Ovarian ablation


Ovarian ablation is surgery to remove the ovaries. It is recommended for some women with breast cancer that grows in response to the hormone estrogen. This kind of breast cancer is called hormone receptor-positive.

The ovaries make most of the estrogen in women’s bodies, so removing them lowers the amount of estrogen in the body and helps slow or stop hormone receptor-positive breast cancer from growing.

What is ovarian ablation?

In surgical ovarian ablation your surgeon takes out the ovaries and sometimes the fallopian tubes, the thin tubes eggs use to move from the ovaries to the uterus. This surgery is usually performed by an obstetrician/gynecologist (OB/GYN) or a gynecologic oncologist.

You might hear your doctor refer to the surgery in two other ways:

Oophorectomy permanently lowers the amount of estrogen in your body because the ovaries are no longer there to create it. This helps keep hormone receptor-positive breast cancer from growing or spreading.

When the ovaries are no longer there to make estrogen or release eggs, you will

  • no longer get your monthly period
  • no longer be able to get pregnant
  • start menopause, no matter what age you are

If you want or might want children in the future, talk to your doctor before having this surgery.

Who gets ovarian ablation?

Oophorectomy is recommended for some women who have any stage of hormone receptor-positive breast cancer and are premenopausal, meaning they still get their monthly period.

If you have already gone through menopause, oophorectomy will not lower your risk of future breast cancer. If you aren’t sure whether you started menopause your doctors will be able to test you to find out.

Because removing the ovaries means you won’t be able to have children in the future, you should talk to your doctors about ovarian suppression if future pregnancy is a concern. Ovarian suppression uses medicines to temporarily stop the ovaries from making estrogen rather than removing them. Many people who use ovarian suppression medicines are able to stop taking them to safely become pregnant.

Salpingo-oophorectomy may also be recommended to you if you do not have breast cancer but are considered at high risk of developing ovarian cancer. This might be true if you have tested positive for a BRCA gene mutation or have a very strong family history of breast or ovarian cancer. If you have the surgery to lower your risk of ovarian cancer, your doctors may call it a risk-reducing salpingo-oophorectomy.

What happens during surgery?

Most often, your surgeon will be able to remove the ovaries and fallopian tubes in laparoscopic surgery, a type of surgery that uses only a few small cuts. Your surgeon will then use special tools to take the ovaries and tubes out through these small cuts.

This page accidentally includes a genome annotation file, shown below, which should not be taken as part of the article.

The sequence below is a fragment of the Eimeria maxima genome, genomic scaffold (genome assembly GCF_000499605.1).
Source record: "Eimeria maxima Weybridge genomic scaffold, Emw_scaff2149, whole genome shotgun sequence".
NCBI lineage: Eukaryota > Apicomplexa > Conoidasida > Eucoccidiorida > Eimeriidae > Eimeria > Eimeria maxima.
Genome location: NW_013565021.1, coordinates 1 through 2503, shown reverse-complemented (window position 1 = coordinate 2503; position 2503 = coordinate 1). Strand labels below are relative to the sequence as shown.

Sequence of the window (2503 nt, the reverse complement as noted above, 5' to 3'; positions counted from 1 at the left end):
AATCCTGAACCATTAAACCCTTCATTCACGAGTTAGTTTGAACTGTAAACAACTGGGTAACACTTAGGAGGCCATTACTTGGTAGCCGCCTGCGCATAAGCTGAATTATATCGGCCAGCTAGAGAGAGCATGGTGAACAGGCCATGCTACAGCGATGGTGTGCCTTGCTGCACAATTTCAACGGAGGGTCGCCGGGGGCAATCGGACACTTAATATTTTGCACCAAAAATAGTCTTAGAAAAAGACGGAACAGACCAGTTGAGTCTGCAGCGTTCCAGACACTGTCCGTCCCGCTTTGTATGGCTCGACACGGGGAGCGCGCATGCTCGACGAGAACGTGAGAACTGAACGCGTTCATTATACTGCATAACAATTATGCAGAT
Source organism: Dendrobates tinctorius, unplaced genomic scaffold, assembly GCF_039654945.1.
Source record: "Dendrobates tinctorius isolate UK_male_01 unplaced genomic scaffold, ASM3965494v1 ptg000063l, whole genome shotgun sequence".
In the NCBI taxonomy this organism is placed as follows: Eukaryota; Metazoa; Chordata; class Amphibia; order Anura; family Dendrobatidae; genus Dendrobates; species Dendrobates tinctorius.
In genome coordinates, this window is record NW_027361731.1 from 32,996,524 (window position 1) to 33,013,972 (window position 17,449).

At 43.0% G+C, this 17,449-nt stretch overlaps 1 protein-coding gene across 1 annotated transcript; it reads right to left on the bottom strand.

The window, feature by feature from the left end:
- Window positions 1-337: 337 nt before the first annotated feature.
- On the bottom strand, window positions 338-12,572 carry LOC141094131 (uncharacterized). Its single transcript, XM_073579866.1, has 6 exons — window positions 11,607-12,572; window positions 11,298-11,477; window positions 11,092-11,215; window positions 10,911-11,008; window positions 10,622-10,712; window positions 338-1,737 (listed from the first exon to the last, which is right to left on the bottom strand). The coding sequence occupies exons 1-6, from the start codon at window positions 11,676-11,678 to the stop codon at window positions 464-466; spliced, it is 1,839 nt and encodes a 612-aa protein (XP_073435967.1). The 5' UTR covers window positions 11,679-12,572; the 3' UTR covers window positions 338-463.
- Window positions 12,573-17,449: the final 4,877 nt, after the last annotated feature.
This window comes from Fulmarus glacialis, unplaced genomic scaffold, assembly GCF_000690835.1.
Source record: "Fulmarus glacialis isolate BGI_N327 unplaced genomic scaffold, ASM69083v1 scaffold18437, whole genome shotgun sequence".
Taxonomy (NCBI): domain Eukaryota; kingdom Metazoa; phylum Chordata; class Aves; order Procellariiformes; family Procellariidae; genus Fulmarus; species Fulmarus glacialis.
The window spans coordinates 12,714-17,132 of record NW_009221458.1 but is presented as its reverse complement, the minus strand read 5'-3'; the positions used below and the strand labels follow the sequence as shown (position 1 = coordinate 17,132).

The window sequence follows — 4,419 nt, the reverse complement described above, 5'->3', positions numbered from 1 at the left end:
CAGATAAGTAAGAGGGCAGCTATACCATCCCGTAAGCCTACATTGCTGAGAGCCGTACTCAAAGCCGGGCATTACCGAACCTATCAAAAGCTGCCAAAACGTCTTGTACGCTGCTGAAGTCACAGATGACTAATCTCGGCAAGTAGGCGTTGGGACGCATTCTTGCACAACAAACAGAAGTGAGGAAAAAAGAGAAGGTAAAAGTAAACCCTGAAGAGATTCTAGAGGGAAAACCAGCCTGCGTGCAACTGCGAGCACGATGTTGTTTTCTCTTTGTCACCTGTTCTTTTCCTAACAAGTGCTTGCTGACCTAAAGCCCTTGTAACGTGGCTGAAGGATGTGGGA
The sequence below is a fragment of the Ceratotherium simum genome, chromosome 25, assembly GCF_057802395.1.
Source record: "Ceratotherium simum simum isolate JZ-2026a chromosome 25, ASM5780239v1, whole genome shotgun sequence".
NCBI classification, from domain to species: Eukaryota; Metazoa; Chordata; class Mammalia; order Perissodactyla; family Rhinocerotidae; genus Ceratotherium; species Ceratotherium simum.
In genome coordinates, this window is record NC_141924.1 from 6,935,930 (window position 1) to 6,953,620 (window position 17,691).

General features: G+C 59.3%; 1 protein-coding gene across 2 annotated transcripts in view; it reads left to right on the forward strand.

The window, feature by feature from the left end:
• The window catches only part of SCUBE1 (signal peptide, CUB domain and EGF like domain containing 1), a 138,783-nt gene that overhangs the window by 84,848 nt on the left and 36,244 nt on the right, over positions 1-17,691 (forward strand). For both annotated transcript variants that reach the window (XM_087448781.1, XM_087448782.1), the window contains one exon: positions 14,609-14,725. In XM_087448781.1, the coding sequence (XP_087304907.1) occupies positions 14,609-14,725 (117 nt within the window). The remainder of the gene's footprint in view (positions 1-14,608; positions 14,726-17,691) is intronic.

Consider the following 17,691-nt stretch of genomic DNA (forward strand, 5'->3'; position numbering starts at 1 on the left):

The surgeon can see what they’re doing through a laparoscope, a thin tube with a light and a camera on the end that allows them to watch on a screen.

Before the surgery you will be given general anesthesia, common medicines to put you into a deep sleep that lasts through the whole surgery. You won’t be aware of what’s going on around you or feel any pain during the surgery. The surgery itself usually lasts an hour or less.

Depending on your medical history your surgeon will determine whether you may be able to have laparoscopic surgery. If you can’t for any reason, you will need to have traditional surgery, or open surgery, in which the surgeon makes a longer cut. For oophorectomy, this cut is made across the lower part of your abdomen, or belly, so that the surgeon can see and remove your ovaries and fallopian tubes. If you have open surgery you will still be put into a deep sleep with general anesthesia and the surgery may last a few hours instead of one. You may also need more stitches or need to stay in the hospital longer to heal.

Recovering after surgery

Immediately after surgery, you will be taken to the recovery room. In the recovery room nurses will keep track of your heart rate, blood pressure, breathing, and body temperature while the general anesthesia wears off and you wake up.

Watching these things — called your vital signs — allows the nurses to keep track of how well you are doing and whether you need medicines for pain. How long you stay in the recovery room is different for every person.

It’s normal after any type of surgery to have some pain, especially where the surgeon cut your skin. Your body may also feel stiff or generally sore. Always tell your care team how much pain you feel so they can help you ease it.

In addition to pain, many people experience side effects after having general anesthesia. Common side effects are nausea and vomiting, a feeling of motion sickness or dizziness, and shivering. Tell the nurses if you have any of these effects: They will be able to give you medicine or make you more comfortable.

Going home

If you had laparoscopic surgery, you are likely to go home the same day. You should be able to go back to work or daily activities the following week. But remember that everyone is different. Be mindful of your body and what it’s telling you.

If you had open surgery, you may need to stay in the hospital for 2 to 4 days. Recovery at home takes about 6 weeks because more healing is needed.

Side effects after surgery

Removing the ovaries immediately starts what’s called surgical menopause. Because the ovaries are no longer there to make estrogen, your body will react to the lower levels of the hormone in the same way it would if you started natural menopause later in life.

The side effects you might feel include hot flashes, night sweats, changes in sexual desire or mood swings, among others. Learn more about menopausal side effects here.


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Reviewed and updated: December 28, 2016

Reviewed by: Mitchell I. Edelson, MD, FACOG, FACS


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